Factors that affect solar panel’s efficiency

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Okay, here’s the dirt under the rug. Skeptics and pessimists knew it all along that PV (Photovoltaic) modules or Solar Panels could not possibly be all that perfect and simple.

Even the most elegant technology is never quite perfect. There are a few things to watch out for like wattage ratings on PV modules that are given under ideal laboratory conditions at room temperatures.

Solar Panels

There are three factors that directly affect module performance out in the real world: availability of full sun, shadows, and temperature.

Availability of full Sun.

As previously mentioned in the Efficiency section, most of us seldom see 100% of full sun conditions.

If you are not getting a full, bright, shadow-free sun, then your PV output will be reduced. If you are not getting bright enough sun to cast fairly sharp-edged shadows, then you do not have enough sun to harvest much useful electricity. 80% to 85% of “full sun” (defined as 1000 watts per square meter) is what most of us get on a clear sunny day. High altitude and desert locations will do better.

Shadows – Buildings, structures, trees, etc.

Even a tiny amount of shading dramatically affects module output. Electron flow is like water flow. It flows from high voltage to low voltage. Normally the module is high and the battery or load is lower.

A shaded portion of the module drops to very low voltage. Electrons from other portions of the module and even from other modules in the array will find it easier to flow into the low-voltage shaded area than into the battery. These electrons are then lost.

Temperature – Too hot modules will generate less.

The current output from all module types fades somewhat at higher temperatures. This is not a serious consideration until ambient temperatures climb above 80°F (above 26°C), but that’s not uncommon in full sun.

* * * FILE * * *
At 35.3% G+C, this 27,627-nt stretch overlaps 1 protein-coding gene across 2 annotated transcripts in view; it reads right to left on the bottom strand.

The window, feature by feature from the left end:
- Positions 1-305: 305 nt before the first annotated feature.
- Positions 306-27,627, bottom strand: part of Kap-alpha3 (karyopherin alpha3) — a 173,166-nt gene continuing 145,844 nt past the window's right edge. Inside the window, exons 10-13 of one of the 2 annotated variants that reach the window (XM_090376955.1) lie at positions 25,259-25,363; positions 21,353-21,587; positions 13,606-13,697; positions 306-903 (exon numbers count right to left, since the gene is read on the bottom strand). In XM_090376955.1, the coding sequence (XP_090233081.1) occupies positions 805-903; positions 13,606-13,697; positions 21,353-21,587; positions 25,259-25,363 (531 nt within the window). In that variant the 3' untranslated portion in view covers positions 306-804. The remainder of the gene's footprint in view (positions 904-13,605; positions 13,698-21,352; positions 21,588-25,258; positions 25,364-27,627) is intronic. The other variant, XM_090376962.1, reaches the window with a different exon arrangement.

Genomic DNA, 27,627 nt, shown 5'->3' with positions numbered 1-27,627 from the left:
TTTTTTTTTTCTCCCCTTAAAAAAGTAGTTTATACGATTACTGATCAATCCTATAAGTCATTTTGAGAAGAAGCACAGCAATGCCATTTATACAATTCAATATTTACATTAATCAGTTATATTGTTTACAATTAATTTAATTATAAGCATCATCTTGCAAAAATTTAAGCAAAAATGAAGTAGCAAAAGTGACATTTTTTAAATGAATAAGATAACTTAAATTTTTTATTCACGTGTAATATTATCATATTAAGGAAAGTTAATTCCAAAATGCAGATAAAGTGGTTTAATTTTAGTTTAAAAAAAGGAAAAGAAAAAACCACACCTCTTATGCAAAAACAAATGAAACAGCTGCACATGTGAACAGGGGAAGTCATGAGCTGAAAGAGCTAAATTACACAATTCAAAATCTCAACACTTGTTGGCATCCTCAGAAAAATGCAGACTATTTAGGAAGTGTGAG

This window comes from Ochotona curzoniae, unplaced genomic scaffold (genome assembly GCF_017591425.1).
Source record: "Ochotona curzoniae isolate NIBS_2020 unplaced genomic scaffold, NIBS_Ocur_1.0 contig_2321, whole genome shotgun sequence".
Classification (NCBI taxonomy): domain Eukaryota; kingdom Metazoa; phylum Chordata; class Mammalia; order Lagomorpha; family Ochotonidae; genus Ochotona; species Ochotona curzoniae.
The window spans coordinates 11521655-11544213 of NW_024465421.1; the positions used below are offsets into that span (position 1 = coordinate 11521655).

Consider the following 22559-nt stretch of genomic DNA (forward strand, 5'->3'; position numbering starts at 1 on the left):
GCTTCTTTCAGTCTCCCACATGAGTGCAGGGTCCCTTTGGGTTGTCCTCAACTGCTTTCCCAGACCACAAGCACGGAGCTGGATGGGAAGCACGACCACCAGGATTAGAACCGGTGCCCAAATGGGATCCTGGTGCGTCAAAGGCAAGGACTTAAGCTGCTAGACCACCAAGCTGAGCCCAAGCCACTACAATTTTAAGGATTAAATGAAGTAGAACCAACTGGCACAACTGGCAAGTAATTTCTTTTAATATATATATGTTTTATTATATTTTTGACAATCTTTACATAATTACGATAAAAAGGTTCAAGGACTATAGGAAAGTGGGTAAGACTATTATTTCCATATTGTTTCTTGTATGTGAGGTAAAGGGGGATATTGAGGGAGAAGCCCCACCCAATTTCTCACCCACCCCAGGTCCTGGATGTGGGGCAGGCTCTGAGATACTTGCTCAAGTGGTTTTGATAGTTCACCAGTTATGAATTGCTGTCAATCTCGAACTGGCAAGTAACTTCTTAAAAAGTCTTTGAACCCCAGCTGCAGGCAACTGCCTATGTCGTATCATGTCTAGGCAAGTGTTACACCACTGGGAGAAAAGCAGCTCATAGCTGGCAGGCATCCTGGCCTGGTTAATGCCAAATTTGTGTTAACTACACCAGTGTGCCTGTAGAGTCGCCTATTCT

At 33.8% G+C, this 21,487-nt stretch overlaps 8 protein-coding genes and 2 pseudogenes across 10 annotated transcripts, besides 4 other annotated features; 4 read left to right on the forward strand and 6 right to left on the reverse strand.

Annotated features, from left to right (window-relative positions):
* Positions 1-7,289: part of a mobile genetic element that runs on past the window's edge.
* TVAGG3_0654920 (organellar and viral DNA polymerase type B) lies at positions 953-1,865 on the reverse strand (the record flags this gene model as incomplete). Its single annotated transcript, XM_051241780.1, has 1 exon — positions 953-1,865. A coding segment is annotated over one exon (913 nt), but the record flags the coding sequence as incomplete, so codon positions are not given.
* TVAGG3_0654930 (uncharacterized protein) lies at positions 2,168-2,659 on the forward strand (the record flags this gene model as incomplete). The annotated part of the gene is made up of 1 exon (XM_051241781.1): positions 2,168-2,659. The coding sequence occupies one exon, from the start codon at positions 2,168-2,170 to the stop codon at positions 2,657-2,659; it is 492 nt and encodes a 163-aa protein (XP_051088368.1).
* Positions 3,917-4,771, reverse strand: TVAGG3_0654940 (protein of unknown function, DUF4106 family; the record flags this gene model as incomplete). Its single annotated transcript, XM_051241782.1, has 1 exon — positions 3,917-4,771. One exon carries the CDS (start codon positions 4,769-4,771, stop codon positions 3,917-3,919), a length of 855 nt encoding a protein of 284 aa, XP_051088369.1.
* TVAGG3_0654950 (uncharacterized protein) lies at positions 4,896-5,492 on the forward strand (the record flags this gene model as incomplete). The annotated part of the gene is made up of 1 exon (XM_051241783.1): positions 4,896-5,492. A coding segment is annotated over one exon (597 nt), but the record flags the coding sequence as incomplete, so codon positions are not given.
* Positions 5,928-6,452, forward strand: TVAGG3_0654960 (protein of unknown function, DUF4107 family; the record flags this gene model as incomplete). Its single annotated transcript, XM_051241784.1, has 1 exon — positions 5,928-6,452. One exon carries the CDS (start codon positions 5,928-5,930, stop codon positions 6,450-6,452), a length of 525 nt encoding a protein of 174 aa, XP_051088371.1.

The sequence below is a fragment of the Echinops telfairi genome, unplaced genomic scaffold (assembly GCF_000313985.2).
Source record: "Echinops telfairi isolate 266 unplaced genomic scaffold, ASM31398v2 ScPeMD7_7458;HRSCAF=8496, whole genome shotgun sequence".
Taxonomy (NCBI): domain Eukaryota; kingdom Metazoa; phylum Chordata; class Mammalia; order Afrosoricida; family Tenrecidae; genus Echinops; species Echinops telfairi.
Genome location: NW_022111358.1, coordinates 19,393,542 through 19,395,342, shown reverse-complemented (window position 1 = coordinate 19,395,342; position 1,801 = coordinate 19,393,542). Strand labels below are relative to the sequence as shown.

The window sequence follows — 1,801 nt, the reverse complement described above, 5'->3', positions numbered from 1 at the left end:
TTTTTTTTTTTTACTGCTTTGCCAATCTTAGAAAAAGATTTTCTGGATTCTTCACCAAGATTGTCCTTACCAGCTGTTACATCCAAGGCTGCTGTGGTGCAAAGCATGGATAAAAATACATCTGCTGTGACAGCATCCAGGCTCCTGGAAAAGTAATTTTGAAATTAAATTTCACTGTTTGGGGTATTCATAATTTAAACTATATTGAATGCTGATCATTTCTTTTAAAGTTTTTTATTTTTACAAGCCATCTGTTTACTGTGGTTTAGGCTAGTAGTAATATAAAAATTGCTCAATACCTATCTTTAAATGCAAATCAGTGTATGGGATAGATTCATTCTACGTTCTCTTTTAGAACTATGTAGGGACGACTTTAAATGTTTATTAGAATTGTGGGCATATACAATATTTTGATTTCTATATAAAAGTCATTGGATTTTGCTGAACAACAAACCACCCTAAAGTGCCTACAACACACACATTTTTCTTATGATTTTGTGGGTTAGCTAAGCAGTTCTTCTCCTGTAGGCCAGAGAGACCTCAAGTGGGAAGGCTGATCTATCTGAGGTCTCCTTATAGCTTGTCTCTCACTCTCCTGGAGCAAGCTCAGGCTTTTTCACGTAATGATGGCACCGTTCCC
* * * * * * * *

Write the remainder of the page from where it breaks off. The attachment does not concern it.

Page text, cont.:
The backs of modules should be as well-ventilated as possible. On the positive side of this same issue, all modules increase output at lower temperatures, as in the wintertime, when most residential applications can use a boost.

We have seen many cases when the modules were producing 30% to 40% over specs on a clear, cold winter morning with a fresh reflective snow cover and hungry batteries. What this all boils down to is this – derate module output by 15% as a general rule of thumb.

If you are designing a panel-direct system (where the modules are connected directly to the pump or fan without charge controllers or batteries), derate by 20%, or by 30% for direct applications in a warm summer climate.

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  1. Lisa Avatar

    Amazing post, I agree that shadows of structures and trees affect the efficiency of solar energy output. I’ve got a big tree just next to my home and its branches often create an issue for us. So we have to manually trim it for a clear sunny roof.

    1. AtulHost Avatar

      Never mess with nature, cutting trees is not a solution, but trimming them is. If it is creating too much issue, better cut it too short, or just grow another tree (this time a few steps away from home) to get rid of this one.